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What marathon legend Eliud Kipchoge teaches us about training

If you want to train like the best, you need to follow their habits. Lounge speaks to experts to tell you how to be consistent

Kenya's Eliud Kipchoge crosses the finish line to win the men's marathon final at the Tokyo 2020 Olympic Games.
Kenya's Eliud Kipchoge crosses the finish line to win the men's marathon final at the Tokyo 2020 Olympic Games. (AFP)

More than 17 years separate reigning Olympic marathon champion Eliud Kipchoge’s first Olympics medal—a bronze in 5,000m at Athens 2004—and the latest one, a gold, at Tokyo 2020 last week. In between he won an Olympics silver for 5,000m in 2008, won the marathon gold at Rio Olympics in 2016, set the world record for the fastest marathon in 2018 and became the first man to run a marathon in under 2 hours in 2019. 

Last Sunday, 8 August, when Kipchoge successfully defended his marathon gold in Tokyo, he became just the third man in the history of Olympics to do so. The fact that in the last seven years he has lost only one race that he has participated in compels not just his admirers but his rivals, too, to wonder what makes this wiry 36-year-old Kenyan so consistent. Running coaches and an Indian Olympic marathoner tell us what you need to do to perform even half as consistently as Kipchoge.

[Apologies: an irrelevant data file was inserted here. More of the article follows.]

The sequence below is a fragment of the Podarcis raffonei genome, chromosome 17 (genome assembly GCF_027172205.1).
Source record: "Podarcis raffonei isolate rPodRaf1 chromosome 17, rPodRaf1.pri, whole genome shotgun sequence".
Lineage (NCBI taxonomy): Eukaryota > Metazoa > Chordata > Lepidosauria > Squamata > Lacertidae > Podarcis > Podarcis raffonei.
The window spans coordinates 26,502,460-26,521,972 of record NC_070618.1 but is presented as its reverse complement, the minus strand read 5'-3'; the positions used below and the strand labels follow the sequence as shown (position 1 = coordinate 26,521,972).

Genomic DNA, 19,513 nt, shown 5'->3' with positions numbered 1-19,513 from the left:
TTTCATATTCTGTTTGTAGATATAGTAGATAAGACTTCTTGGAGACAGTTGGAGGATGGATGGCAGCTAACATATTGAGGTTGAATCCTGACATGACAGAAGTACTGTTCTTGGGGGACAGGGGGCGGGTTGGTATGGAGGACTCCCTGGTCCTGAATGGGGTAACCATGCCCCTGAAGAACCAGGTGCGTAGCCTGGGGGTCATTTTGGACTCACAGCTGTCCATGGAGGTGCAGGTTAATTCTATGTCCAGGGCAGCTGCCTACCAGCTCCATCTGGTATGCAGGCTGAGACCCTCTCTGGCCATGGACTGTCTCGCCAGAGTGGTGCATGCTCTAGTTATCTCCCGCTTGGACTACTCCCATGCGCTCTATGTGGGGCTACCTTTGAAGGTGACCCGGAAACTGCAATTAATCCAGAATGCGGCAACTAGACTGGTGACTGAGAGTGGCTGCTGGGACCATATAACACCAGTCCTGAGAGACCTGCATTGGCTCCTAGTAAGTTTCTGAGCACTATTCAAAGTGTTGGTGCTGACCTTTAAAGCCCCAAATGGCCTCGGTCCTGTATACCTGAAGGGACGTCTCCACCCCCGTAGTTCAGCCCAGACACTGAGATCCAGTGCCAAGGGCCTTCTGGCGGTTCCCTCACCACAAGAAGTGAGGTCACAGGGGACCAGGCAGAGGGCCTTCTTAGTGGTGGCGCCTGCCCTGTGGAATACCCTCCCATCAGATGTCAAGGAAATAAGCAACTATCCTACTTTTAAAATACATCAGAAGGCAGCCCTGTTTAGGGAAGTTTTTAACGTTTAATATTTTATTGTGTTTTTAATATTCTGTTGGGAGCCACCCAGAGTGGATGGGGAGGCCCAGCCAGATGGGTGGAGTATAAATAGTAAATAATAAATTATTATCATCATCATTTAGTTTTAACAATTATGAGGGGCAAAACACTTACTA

Also Read: How Neeraj Chopra beat a serious injury on his road to gold

“Typically, training regularly, keeping a clear goal in mind and focusing on that goal single-mindedly is the starting point to perform well time after time,” says Praful Uchil, running coach and co-founder of Striders in Mumbai. Consistency is one of the fundamental building blocks for success, be it in the world of sports or any other aspect of life, adds Nakul Butta, founder and coach at Delhi’s All In Running. “Other fundamental blocks would be hard work, training methods and support systems,” he says, adding, “Consistency in training and consistency over race performances should not be linked with each other, especially when it comes to long distance running.”